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From a point $O$ on the circle $x^2+y^2=d^2$, tangents $OP$ and $OQ$ are drawn to the ellipse $\frac{x^2}{a^2}+\frac{y^2}{b^2}=1$, $a>b$. Show that the locus of the midpoint of chord PQ is given by $$x^2+y^2=d^2\bigg[\frac{x^2}{a^2}+\frac{y^2}{b^2}\bigg]^2$$

I recognize that the locus of a chord whose midpoint is at $(h,k)$ is given by $\frac{xh}{a^2}+\frac{yk}{b^2}=\frac{h^2}{a^2}+\frac{k^2}{b^2}$

I also recognize that PQ is the chord of contact, but to find its equation using the chord of contact formula I would require the coordinates of point O which I do not have.

Here I am getting the equation in terms of $x,y,h,k$, but to find the locus I need the equation entirely in the form of $h,k$, right? So how do I eliminate $x,y$ from the equation of the locus of the midpoint?

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This may not be the solution you are looking for:

Let $\mathcal C=\{x^2+y^2=1\}$ be the unit circle. Let $O' = (\alpha, \beta)$ be any point outside of this circle. Let $O'P'$ and $O'Q'$ be two tangent line to $\mathcal C$. One can check that the midpoint $m' = (x, y)$ of $P'Q'$ is given by (why?)

$$(x, y) = m' = \frac{1}{\alpha^2+ \beta^2} (\alpha, \beta).$$

Now assume that $O = (\alpha, \beta)$ is on the ellipse $\{ (ax)^2 + (by)^2 = d^2\}$. Thus $(a\alpha)^2 + (b\beta)^2 = d^2$. Then

$$ d^2(x^2 + y^2)^2 = \frac{d^2}{(\alpha^2 + \beta^2)^2}$$

and

$$(ax)^2 +(by)^2 = \frac{(a\alpha)^2 + (by)^2}{(\alpha^2 + \beta^2)^2}=\frac{d^2}{(\alpha^2 + \beta^2)^2}$$

Thus the locus of the midpoint $m'$ is given by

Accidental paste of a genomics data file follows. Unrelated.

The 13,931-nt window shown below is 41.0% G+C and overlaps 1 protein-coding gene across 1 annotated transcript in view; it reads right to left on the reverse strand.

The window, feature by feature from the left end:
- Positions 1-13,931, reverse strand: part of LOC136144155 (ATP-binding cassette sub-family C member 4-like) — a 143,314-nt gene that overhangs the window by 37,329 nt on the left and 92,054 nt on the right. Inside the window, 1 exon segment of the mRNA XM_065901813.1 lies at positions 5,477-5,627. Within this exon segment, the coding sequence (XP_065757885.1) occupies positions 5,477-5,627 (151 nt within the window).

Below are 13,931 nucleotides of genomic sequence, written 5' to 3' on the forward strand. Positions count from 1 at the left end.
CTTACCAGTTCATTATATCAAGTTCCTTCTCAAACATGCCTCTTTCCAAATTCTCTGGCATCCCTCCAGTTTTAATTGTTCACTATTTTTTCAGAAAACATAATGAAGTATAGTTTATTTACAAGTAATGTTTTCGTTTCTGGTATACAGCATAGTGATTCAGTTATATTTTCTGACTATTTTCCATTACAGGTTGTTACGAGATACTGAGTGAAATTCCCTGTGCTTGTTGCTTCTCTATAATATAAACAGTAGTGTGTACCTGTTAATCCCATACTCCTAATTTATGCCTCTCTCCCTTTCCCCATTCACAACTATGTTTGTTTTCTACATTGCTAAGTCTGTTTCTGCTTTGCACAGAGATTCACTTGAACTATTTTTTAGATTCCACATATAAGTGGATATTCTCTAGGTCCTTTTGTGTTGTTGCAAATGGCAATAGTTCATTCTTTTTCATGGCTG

$$ \tag{1} (ax)^2 + (by)^2 = d^2 (x^2+ y^2)^2. $$

The above is related to your question in the following way: Consider the transformation: $$(x, y) \mapsto (x/a, y/b).$$ Under this transformation, the ellipse $\frac{x^2}{a^2} + \frac{y^2}{b^2}=1$ is sent to the unit circle $\mathcal C$, while the circle $x^2 + y^2 = d^2$ is sent to the ellipse $(ax)^2 + (by)^2 = d^2$. The crucial observation is that tangent lines $OP, OQ$ are also sent to tangent lines $O'P', O'Q'$, and the midpoint $m$ of $PQ$ are sent to the midpoint $m'$ of $P'Q'$ (see here). Thus if you take the inverse transformation

$$ (x, y) \mapsto (ax, by)$$

Then the locus of $m'$ will be sent to the locus of $m$. This implies your equation: if you change $x$, $y$ to $x/a$, $y/b$ respective in (1), you get

$$x^2 + y^2 = d^2 \left(\frac{x^2}{a^2}+ \frac{y^2}{b^2}\right)^2.$$

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  • $\begingroup$ Thanks but I was looking for something starting with what I used $\endgroup$
    – Techie5879
    Nov 8 '19 at 8:56
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Still not what you want, but uses Joachimsthals notations.

The locus is the midpoint of the two intersection points of $$s=\frac{x^2}{a^2}+\frac{y^2}{b^2}-1=0$$ and (from $s_1^2=s \cdot s_{11}$) $$(\frac{x(O)x}{a^2}+\frac{y(O)y}{b^2}-1)^2=(\frac{x^2}{a^2}+\frac{y^2}{b^2}-1)(\frac{x(O)^2}{a^2}+\frac{y(O)^2}{b^2}-1)$$ which (since the square roots cancel in $\frac{x_1+x_2}{2}$ and $\frac{y_1+y_2}{2}$) is $$(x,y)=(\frac{x(O)}{\frac{x(O)^2}{a^2}+\frac{y(O)^2}{b^2}},\frac{y(O)}{\frac{x(O)^2}{a^2}+\frac{y(O)^2}{b^2}}),$$ where $x(O)^2+y(O)^2=d^2$ since $O$ is on that circle.

Writing $h=x(O), k=y(O)$ into M2

R=QQ[a,b,d]
S=R[h,k,x,y,MonomialOrder=>Eliminate 2]
I=ideal(h^2+k^2-d^2,(b^2*h^2+a^2*k^2)*x-a^2*b^2*h,(b^2*h^2+a^2*k^2)*y-a^2*b^2*k)
gens gb I

yields $$a^6b^6d^2(d^2(\frac{x^2}{a^2}+\frac{y^2}{b^2})^2-(x^2+y^2)).$$

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